Why it's doneBy Mayo Clinic staff
Breast MRI is most often used to screen for breast cancer in women thought to have a very high risk of the disease. Breast MRI may be used to diagnose breast diseases and conditions. Your doctor may recommend a breast MRI if:
- You've been diagnosed with breast cancer and your doctor wants to determine the extent of the cancer
- Your doctor finds a suspicious area on your mammogram
- You or your doctor can feel a mass or other lump in your breast, but it's not detectable on mammogram or ultrasound
- You have a suspected leak or rupture of a breast implant
- You're at high risk of breast cancer, defined as a lifetime risk of 20 to 25 percent or greater, as calculated by risk tools that take your family history and other factors into consideration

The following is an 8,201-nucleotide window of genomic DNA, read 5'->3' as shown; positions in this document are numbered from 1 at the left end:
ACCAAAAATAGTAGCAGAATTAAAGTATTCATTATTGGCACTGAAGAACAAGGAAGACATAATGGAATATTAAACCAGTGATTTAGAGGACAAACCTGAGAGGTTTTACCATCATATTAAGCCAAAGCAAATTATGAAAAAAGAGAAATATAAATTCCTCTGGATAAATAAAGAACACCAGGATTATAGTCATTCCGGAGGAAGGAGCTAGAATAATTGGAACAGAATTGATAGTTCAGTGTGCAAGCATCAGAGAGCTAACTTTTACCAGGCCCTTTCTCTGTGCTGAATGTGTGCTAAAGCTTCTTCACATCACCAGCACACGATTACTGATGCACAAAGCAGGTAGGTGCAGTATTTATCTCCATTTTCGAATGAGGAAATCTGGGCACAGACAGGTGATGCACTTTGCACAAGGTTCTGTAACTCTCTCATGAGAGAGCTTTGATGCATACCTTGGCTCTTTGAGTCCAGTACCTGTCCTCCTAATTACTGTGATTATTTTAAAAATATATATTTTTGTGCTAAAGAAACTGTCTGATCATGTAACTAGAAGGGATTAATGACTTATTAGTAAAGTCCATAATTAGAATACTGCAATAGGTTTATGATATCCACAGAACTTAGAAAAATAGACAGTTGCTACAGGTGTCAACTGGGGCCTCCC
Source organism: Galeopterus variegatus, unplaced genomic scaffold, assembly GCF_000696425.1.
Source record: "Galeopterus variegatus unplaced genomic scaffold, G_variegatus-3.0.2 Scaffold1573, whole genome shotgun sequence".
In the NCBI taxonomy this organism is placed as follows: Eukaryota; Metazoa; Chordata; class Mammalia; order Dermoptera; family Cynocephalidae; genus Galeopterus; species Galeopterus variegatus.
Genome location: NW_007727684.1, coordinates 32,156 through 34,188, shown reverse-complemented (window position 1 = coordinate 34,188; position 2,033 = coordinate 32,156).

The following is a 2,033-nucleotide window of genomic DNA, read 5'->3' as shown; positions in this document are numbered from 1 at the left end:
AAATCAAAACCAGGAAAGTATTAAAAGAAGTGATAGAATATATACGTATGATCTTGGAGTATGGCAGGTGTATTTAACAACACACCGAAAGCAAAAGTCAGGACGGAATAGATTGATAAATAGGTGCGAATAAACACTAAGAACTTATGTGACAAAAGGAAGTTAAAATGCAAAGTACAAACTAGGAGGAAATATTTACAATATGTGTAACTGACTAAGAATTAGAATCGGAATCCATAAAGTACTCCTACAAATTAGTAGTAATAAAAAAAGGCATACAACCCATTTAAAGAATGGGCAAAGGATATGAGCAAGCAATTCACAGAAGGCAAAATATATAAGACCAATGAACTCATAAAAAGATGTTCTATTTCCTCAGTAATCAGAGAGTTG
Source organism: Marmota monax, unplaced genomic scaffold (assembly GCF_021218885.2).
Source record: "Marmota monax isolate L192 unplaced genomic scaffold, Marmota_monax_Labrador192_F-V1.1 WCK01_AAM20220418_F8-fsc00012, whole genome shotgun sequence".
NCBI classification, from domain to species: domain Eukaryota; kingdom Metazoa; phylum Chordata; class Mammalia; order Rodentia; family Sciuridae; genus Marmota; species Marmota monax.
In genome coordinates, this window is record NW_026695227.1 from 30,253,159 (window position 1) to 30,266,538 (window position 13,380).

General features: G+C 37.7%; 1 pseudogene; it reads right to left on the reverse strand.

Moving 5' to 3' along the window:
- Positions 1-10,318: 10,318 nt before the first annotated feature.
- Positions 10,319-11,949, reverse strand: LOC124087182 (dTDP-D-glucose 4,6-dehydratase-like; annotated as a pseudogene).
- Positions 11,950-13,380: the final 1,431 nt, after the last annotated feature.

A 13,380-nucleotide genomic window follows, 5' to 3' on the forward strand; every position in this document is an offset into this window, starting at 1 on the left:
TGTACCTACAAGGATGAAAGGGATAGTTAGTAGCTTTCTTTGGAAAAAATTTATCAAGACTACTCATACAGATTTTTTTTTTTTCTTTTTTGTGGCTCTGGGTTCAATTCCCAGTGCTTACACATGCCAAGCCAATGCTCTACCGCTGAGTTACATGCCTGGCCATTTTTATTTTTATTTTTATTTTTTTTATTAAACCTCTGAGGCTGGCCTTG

- You have a strong family history of breast cancer or ovarian cancer
- You have very dense breast tissue and your prior breast cancer wasn't detected on mammogram
- You have a history of precancerous breast changes — such as atypical hyperplasia or lobular carcinoma in situ — a strong family history of breast cancer and dense breast tissue
If you're unsure whether you're considered high risk, ask your doctor to help you determine your personal risk estimate. A referral to a breast clinic or breast health specialist may help you better understand your risk and your screening options.
Breast MRI is intended to be used in addition to a mammogram or another breast-imaging test — not as a replacement for a mammogram. Although it's a very sensitive test, breast MRI can still miss some breast cancers that a mammogram will detect.
- MRI of the breast. Radiology Info. http://www.radiologyinfo.org/en/info.cfm?pg=breastmr. Accessed May 27, 2011.
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- Saslow D, et al. American Cancer Society guidelines for breast screening with MRI as an adjunct to mammography. CA: A Cancer Journal for Clinicians. 2007;57:75.
- Yau EJ, et al. The utility of breast MRI as a problem-solving tool. The Breast Journal. 2011;17:273.
- Pruthi S (expert opinion). Mayo Clinic, Rochester, Minn. June 2, 2011.